Today, we'd all say that IT will continue to develop, in the direction of artificial intelligence, while healthcare, driven by new discoveries and techniques will made enormous progress in fighting diseases - and indeed ageing.

But let's go forward a thousand years, as distant as Europe's Dark Ages are to today. Let's go forward a million years, a period more than three times longer than Homo sapiens has been around. A tiny fraction of the time since multicellular life forms began to appear on Earth. The leaps in knowledge, in technology, cannot be imagined. But the scope is there - a galaxy to be explored; the secrets of the Universe, the purpose of life. It is our destiny.

If I agree with the Catholic Church on the doctrine of Original Sin, it is in that we are all born with the capacity to anger, to do contemptible things; violence is a natural tendency. Until this has been worked out of the human gene pool, we shall not be able to reach to the stars. In general, over the centuries we are getting better, less cruel, understanding that win-win is preferable to adversarial relations in which one side emerges victorious, the other side the loser. But that Original Sin is still there within us. We do not know how to respond to the presence of evil dictators and murderous despots, other than all-out war. If they do not threaten us directly, it becomes convenient to let them continue. Misjudged attempts at toppling them (Iraq, Libya) show how difficult this problem is.

Advanced alien civilisations will have overcome this problem. 

We think they will come in space ships? Did we reach the moon in dugout canoes? Distance may have been overcome by the use of quantum entanglement, or some other process of physics of which we have currently no idea.

They will come in peace - but only when we are at peace.

"One-eyed men aren't really reigning
They just march in place until
Two-eyed men with mystery training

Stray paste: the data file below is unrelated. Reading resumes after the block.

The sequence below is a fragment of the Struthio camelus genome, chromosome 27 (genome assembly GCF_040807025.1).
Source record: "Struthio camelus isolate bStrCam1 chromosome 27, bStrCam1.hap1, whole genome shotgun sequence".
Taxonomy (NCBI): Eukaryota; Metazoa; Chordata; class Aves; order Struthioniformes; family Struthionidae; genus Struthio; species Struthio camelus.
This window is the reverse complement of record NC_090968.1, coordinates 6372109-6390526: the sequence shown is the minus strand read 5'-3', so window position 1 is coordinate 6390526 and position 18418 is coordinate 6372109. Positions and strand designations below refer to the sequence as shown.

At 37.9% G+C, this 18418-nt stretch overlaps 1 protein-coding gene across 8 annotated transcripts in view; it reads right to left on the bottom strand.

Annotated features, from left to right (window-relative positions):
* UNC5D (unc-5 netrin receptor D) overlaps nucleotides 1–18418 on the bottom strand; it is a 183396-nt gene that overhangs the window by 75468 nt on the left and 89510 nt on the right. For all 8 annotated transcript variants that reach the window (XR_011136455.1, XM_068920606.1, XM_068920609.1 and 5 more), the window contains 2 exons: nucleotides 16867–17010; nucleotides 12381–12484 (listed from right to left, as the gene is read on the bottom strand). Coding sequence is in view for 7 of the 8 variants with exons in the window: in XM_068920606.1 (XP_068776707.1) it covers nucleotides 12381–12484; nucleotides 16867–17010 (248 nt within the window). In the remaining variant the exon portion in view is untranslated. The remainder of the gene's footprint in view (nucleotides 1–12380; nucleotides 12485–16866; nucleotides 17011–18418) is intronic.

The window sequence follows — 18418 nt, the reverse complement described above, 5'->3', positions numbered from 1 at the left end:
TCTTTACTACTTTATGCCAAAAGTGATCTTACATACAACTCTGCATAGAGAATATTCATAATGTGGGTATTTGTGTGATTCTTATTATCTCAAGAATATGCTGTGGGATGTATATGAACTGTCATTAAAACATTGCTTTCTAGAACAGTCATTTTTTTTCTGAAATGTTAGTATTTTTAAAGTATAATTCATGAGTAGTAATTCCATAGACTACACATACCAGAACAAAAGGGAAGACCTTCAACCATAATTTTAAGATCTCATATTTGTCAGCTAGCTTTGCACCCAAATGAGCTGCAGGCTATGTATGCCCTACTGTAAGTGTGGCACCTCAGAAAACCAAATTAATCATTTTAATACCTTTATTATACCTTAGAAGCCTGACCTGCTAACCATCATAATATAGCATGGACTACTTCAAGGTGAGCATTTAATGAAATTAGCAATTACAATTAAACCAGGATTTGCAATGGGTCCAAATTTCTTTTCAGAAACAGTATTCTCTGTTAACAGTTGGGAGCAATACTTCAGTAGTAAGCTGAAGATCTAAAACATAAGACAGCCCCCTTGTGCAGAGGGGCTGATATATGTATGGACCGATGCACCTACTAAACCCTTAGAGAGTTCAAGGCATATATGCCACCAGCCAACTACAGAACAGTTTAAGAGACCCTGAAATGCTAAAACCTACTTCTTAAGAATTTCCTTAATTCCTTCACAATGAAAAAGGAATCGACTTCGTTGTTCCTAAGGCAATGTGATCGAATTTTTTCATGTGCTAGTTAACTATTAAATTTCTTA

Finally feel the power fill

Three-eyed men are not complaining.
They can yo-yo where they will
They slip inside this house as they pass by.

Don't pass it by."

- Slip Inside This House by the 13th Floor Elevators

This time last year:
Thoughts - trains set in motion

This time three years ago:
Great crested grebes and swans hatch

This time five years ago:
Jeziorki birds in the late May sunshine

This time six years ago:
Making sense of Andrzej Duda's win

This time seven years ago:
Call it what it is: Okęcie

This time eight years ago:
Three stations in need of repair

This time nine years ago
Late evening, Śródmieście

This time ten years ago:
Ranking a better life

This time 12 years ago:
Paysages de Varsovie

This time 13 years ago:
Spring walk, twilight time

Monday, 24 May 2021

Joys of spring

This morning I wake up, and open the front door to this - and a splendid choral performance by the birds in the garden, in full throat. Life is good.
 

Below: my front garden, from the street, an explosion of flower. Completely unretouched in Photoshop, sliders set to neutral, this is how the photo came out of the camera. A polarising filter accentuated the sky, but that's how my eyes see it while wearing sunglasses.


Below: kilometre 42 on the Warsaw-Radom railway line. This may be 42km (26 miles) from Warsaw, but its skyline can clearly be seen from Chynów.